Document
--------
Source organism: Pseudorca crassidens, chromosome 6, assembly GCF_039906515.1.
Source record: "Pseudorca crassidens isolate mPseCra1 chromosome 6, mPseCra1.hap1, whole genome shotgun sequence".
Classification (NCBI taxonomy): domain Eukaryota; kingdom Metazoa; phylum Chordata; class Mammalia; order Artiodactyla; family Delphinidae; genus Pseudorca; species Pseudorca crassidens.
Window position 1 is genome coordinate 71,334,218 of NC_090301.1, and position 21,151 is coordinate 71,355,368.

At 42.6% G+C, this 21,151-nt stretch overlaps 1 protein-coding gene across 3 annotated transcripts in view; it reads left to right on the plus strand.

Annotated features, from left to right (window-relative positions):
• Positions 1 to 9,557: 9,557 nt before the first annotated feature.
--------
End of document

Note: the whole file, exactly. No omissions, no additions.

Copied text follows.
Source organism: Pseudorca crassidens, chromosome 6, assembly GCF_039906515.1.
Source record: "Pseudorca crassidens isolate mPseCra1 chromosome 6, mPseCra1.hap1, whole genome shotgun sequence".
Classification (NCBI taxonomy): domain Eukaryota; kingdom Metazoa; phylum Chordata; class Mammalia; order Artiodactyla; family Delphinidae; genus Pseudorca; species Pseudorca crassidens.
Window position 1 is genome coordinate 71,334,218 of NC_090301.1, and position 21,151 is coordinate 71,355,368.

At 42.6% G+C, this 21,151-nt stretch overlaps 1 protein-coding gene across 3 annotated transcripts in view; it reads left to right on the plus strand.

Annotated features, from left to right (window-relative positions):
• Positions 1 to 9,557: 9,557 nt before the first annotated feature.